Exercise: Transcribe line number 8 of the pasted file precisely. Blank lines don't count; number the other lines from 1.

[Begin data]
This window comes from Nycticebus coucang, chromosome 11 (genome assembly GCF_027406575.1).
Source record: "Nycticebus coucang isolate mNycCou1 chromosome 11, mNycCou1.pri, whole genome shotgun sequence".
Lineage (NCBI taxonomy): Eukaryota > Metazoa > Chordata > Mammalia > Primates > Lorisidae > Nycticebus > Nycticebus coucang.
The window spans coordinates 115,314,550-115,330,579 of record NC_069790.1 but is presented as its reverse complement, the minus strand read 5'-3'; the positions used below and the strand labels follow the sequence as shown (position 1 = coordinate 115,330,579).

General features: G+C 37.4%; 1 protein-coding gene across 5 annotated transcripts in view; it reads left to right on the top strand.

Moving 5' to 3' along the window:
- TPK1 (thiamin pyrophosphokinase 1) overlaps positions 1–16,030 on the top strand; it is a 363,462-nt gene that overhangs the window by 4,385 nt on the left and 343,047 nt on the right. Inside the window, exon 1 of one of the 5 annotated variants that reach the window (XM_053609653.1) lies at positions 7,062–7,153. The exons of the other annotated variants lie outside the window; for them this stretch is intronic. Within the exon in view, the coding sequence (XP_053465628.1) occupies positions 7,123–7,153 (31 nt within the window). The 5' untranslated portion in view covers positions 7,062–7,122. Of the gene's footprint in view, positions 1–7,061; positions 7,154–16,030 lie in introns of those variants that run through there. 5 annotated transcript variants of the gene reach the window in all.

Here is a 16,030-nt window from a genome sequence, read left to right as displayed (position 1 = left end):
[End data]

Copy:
Here is a 16,030-nt window from a genome sequence, read left to right as displayed (position 1 = left end):